Review of Octavia Butler’s Parable of the Talents

Parable of the Talents
by Octavia Butler
Published by Seven Stories Press
Hardcover, 365 Pages
Publication Date: November, 1998
ISBN: 1888363891
Reviewed by Scott Rettberg in Authors Review of Books, 1/25/99

Hollywood could learn a few things about sequels from Octavia Butler. I hadn’t read the first novel in Butler’s Parable series, Parable of the Sower, before I picked up her latest novel, Parable of the Talents. Yet at no time did I feel confused, rather, it was easy to enter the world that Butler has created. Without necessarily rehashing old territory, Butler quickly establishes the chain of events that her main characters, Lauren Olamina and her daughter Larkin, have gone through in the first novel, and then she jumps right into telling the new story of what occurs afterward. Butler’s novel is one of the few instances I’ve experienced of a novel in a series that is both a part of the whole and an entirely self-sufficient work. You don’t need to read the first book to understand or enjoy the second, though after reading Parable of the Talents, you might find yourself making another trip to the bookstore to pick up the prequel.

Parable of the Talents is set in America in the future, during the years 2032-2035. The novel is post-apocalyptic, insofar as American society as we now know it has disintegrated after a prolonged series of wars. American society is represented as fractured, controled by disparate factions. While there is a semblance of normality (regular elections are still held): the power is distributed in an unegalitarian way. Lauren Olamina, the central protagonist and one of two narrators (her daughter is the other), is, at the start of the novel, the leader of Earthseed, a new religion based on the idea that God is change. Lauren is a hyper-empath, which means that she’s got a kind of E.S.P. related to emotions. Butler’s moves as a science fiction author, such as creating this categorization, are more subtle than those of many other science fiction and fantasy authors. While Lauren Olamina has these empathic gifts, she never comes across as different from any other woman–one of Butler’s strengths is that, within a sci-fi framework, she is not really dependent on the fantastic elements. While the circumstances of the plot are important, they never overshadow the interpersonal relationships among the characters. In this way, Butler, the author, is herself a kind of hyper-empath.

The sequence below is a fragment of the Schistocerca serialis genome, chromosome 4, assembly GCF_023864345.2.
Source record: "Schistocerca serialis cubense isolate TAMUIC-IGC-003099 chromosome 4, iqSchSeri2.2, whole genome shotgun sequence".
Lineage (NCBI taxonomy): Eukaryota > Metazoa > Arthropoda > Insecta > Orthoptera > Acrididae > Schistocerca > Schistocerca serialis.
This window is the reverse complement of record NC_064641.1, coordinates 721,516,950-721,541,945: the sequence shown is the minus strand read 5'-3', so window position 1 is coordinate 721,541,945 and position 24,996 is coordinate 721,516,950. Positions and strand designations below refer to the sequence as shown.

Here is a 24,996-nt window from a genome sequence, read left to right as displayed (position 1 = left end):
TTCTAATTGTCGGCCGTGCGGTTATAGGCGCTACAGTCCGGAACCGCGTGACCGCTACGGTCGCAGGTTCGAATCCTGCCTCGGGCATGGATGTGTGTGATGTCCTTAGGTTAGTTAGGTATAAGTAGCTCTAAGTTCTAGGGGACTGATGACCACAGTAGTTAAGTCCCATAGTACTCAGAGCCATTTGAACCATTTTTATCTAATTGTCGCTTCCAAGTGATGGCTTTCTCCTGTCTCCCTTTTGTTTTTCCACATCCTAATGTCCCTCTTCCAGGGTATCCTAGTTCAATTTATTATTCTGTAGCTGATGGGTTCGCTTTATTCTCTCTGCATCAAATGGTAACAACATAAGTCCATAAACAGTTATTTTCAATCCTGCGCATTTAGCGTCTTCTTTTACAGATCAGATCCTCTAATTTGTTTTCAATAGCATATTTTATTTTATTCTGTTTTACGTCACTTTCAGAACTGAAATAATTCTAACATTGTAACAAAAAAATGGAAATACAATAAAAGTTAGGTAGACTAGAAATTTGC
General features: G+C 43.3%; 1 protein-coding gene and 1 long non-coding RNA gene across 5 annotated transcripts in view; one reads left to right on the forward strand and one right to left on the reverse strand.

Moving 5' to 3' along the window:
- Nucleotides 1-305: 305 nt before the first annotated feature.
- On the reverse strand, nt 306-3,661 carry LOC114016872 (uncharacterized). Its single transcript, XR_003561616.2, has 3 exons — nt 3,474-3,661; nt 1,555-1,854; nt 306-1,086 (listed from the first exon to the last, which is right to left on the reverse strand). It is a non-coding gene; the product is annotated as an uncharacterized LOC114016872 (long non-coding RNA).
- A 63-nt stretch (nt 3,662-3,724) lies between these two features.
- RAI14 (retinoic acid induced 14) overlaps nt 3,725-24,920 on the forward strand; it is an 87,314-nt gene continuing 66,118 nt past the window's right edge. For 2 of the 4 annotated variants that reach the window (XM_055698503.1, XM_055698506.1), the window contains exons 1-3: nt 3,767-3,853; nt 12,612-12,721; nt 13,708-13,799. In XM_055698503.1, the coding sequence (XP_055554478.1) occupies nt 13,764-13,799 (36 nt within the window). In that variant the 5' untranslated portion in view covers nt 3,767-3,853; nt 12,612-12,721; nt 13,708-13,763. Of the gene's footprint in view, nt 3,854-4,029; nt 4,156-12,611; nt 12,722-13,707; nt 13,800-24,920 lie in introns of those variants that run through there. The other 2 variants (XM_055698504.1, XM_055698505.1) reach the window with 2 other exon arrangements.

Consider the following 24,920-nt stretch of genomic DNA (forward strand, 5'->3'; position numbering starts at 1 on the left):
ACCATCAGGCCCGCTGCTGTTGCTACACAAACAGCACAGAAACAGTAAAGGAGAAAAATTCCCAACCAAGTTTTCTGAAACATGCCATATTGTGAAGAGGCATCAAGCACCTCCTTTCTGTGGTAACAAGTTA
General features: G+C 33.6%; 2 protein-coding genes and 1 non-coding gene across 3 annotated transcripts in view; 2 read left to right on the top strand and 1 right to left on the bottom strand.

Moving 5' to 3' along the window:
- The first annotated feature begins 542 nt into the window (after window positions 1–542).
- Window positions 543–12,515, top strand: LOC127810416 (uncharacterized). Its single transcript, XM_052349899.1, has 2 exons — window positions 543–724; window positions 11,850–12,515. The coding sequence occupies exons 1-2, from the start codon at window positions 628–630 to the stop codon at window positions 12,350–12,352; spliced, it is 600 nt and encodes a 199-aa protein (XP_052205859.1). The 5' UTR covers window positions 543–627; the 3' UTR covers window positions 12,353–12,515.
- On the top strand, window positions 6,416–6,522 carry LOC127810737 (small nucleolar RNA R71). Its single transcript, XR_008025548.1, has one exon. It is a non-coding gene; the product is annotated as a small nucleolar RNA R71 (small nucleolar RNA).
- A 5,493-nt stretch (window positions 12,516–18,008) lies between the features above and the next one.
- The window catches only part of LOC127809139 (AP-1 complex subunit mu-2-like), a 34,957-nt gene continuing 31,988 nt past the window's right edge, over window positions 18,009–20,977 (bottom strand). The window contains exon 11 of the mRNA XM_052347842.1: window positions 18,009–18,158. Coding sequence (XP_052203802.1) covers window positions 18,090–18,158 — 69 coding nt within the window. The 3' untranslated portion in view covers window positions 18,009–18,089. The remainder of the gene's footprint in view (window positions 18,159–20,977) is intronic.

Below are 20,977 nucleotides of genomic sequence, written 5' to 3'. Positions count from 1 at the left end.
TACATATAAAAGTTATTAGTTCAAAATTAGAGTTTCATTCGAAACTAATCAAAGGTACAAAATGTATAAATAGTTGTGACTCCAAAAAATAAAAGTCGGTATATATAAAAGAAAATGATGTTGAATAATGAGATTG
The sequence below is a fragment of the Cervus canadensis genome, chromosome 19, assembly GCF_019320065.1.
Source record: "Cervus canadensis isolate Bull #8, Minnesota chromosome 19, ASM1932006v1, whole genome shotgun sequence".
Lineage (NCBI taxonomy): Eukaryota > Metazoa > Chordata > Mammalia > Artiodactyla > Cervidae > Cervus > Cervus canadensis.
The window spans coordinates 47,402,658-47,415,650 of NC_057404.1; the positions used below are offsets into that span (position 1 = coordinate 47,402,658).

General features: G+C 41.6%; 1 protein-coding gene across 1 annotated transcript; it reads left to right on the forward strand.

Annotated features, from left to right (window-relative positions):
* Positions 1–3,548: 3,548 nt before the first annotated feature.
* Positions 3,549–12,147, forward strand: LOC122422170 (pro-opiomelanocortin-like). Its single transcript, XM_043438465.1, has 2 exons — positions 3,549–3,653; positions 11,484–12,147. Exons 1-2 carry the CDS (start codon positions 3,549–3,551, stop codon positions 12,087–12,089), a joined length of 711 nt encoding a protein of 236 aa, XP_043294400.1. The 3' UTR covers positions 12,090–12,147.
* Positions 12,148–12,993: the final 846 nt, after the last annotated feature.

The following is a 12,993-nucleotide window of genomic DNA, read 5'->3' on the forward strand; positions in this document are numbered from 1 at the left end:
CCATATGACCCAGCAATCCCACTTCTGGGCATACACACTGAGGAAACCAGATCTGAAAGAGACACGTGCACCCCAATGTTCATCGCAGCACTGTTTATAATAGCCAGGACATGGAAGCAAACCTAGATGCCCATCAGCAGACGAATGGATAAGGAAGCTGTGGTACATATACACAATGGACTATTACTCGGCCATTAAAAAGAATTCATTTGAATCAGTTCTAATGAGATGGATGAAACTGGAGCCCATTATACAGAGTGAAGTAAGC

Lauren Olamina, the central protagonist and one of the two narrators (her daughter is the other), is, at the start of the novel, the leader of Earthseed, a new religion based on the idea that God is change, and. As the novel begins, the Earthseed cult is operating a communal society in a rural area, which they call Acorn. While we spend some time experiencing the daily life Olamina and her followers of at Acorn, it isn’t long before the outside world intervenes and destroys the Earthseed commune.

After Jarret, a Christian right-winger, is elected to the presidency, it isn’t long before intruders with guns start showing up at Acorn. After a futile struggle, the people of Acorn are imprisoned within the compound they had built as a home. Their utopia is transformed into a concentration camp named, with no small degree of irony, Camp Christian. All of the Earthseed cult members are forced to wear collars which monitor their and control their movements. Wives are separated from husbands, and children from their mothers. The camp evoked in the novel is a horrifying cross of the modern prison, Nazi concentration camps, and slavery as it was practiced in this country over a century ago.